The Dangers of Dabbling
The Dangers of Dabbling
By Thomas P. Sukowicz, director of Lawyers’ Risk Management Services at Hinshaw & Culbertson. He works out of the firm’s Ft. Lauderdale, Florida, and Chicago, Illinois offices. The firm’s risk management Web site is located at www.lawyeringlaw.com
Lawyers are frequently asked by family, friends, and clients to handle legal matters that are outside the lawyer’s area of practice. Sometimes it is “just” a request for some advice or a question asking whether the friend “has a case.” Or it may be a request to “just write a letter on your lawyer stationery” so the dispute can be settled without filing a lawsuit.
Lawyers may take a case as a favor that they would otherwise never consider because the friend doesn’t know any other lawyer (who will handle the matter for free) or because a client just wants help getting a son or daughter out of some kind of trouble.
It is difficult to say “No” to such requests. While there are many good reasons why a lawyer might consider dabbling, there are compelling reasons not to. The primary reason is that accepting an engagement in a matter that is outside an attorney’s area of practice greatly increases the risk of a malpractice claim. It also increases the risk of an ethical violation.
Some commentators have estimated that more than 50 percent of malpractice losses occur outside a lawyer’s primary area of practice. That is understandable, given that in any new endeavor “you don’t know what you don’t know.” That is to say -- While you are aware of the little you do know about an unfamiliar area of law, you do not know what else is out there that you should know. For example, while dabblers in a personal injury case may know the statute of limitations for such cases, they may not be aware of a much shorter notice requirement, and it may not even occur to them that they should look into that issue.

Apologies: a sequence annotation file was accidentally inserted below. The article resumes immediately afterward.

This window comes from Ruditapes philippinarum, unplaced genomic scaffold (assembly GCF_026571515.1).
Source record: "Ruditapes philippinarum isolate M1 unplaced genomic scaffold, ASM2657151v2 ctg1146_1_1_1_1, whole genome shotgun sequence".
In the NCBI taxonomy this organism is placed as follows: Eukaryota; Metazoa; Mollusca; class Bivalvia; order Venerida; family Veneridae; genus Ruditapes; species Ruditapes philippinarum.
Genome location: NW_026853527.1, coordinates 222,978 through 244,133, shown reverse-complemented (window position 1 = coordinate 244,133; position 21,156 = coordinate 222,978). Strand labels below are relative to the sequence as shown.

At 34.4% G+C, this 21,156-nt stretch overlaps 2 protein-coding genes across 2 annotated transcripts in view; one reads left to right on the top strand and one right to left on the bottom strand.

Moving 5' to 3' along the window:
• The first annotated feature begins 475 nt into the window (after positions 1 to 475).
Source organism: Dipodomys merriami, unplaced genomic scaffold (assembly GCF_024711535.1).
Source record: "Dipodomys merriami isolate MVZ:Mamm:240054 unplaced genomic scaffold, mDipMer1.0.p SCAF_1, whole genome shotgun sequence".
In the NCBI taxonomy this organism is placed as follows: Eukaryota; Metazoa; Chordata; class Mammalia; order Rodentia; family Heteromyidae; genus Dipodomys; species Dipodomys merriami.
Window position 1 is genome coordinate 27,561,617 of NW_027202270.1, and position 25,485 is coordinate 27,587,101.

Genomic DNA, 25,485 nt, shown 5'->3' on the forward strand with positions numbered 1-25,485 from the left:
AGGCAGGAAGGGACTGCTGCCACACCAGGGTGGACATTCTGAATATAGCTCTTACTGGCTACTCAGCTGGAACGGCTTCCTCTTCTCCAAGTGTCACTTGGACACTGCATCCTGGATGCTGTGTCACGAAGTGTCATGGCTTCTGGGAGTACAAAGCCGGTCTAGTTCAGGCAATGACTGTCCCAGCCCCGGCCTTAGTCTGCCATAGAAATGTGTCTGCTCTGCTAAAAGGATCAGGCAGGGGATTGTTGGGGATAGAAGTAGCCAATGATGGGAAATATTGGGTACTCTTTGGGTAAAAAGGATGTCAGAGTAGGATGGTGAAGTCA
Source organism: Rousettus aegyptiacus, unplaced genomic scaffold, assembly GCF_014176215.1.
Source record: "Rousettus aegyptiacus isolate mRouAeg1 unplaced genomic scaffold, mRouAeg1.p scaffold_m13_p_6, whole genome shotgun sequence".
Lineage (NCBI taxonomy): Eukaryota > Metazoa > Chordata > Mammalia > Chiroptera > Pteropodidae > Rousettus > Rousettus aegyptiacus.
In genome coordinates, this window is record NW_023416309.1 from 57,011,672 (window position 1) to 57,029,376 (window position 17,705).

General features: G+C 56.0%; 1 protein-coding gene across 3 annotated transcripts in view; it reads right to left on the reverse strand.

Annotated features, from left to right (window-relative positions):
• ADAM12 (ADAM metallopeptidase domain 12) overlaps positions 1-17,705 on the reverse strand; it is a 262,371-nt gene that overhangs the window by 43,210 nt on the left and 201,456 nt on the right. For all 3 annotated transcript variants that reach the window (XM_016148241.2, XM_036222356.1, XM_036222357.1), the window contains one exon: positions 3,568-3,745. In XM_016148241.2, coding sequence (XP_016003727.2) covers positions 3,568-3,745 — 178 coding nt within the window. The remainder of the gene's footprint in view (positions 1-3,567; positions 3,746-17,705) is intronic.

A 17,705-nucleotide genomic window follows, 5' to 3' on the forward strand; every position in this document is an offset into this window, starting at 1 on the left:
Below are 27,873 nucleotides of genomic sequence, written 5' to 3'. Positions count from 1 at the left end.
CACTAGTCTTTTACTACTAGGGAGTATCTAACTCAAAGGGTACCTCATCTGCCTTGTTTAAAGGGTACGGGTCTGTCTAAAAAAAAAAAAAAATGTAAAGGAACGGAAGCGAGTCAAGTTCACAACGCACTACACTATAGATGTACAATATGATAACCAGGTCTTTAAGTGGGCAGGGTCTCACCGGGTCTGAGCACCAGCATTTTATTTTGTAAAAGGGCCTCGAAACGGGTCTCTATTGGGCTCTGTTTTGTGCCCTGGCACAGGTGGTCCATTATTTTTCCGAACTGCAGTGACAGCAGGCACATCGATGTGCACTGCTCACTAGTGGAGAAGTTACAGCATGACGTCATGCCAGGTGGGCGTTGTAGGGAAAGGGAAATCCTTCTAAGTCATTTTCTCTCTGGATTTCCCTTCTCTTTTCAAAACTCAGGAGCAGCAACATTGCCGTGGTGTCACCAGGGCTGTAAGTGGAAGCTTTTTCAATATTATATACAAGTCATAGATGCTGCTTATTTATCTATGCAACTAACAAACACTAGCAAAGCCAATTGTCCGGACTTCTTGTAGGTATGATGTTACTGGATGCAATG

Failing to Act With Competence
Failing to act with competence is not only a basis for a legal malpractice action but also an ethical violation. Rule 1.1 of the Model Rules of Professional Conduct states that a lawyer shall not fail to provide competent representation to a client. “Competent representation” is defined as having the legal knowledge, skill, thoroughness, and preparation reasonably necessary for the representation. *See clarification at the end of this document.
There are many disciplinary cases that illustrate the trouble that can result from dabbling. One such case is In re Mason, 122 Ill.2d 163, 522 N.E.2d 1233 (1988). In that case, an inexperienced lawyer agreed to file a personal injury claim against the Chicago Transit Authority. He diligently worked on the case until he discovered too late that he had failed to comply with a statutory requirement that notice to the CTA of a claim must be made within six months of the injury. Rather than admit his mistake, he “concocted a somewhat extensive scheme to conceal the error from his client” that included a fictitious settlement. Instead of solving the problem, the lawyer’s deception bought him a disciplinary proceeding that resulted in a reported decision describing his conduct and noting his potential malpractice liability.
Another lawyer was suspended for a year as the result of dabbling in a domestic relations case. He agreed to represent a client in a post-decree matter involving the client’s alleged failure to pay his daughter’s college expenses. The lawyer failed to familiarize himself with the pleadings, orders, or the law related to the issues; appeared for a hearing without any documents or any paper to write upon other than a piece of paper the size of a bank check; and presented no defense or explanation for his client’s failure to obey previous court orders. In re Hannah, 91 SH 485, M.R. 8281 (Ill. 1992)
In a different case, a criminal defense lawyer agreed to represent several heirs in a probate proceeding. Although he received notice of the probate proceedings, he did not appear at hearings in the probate court and did not respond to several requests by the estate’s attorney for the names of heirs, including his clients. Although a colleague later filed the appropriate petition on behalf of his clients, the petition was dismissed, and the lawyer took no other action. He was suspended for 120 days. In re Royce, 94 CH 119, M.R.9853 (Ill.S.Ct. 1994)
Another criminal defense trial lawyer agreed to handle the appeal of his client’s conviction. He was not as familiar with appellate procedure as he should have been. He failed to file a timely notice of appeal, thinking it was not required since the appeal was automatic. He later filed a motion for untimely filing of notice of appeal, which was granted, but he again filed the notice of appeal late and failed to serve a copy on the proper persons. He did not timely file or properly serve a Statement of Issues, Docketing Statement, or designation of the proceedings. Eventually, the court dismissed the case for failure to perfect the appeal.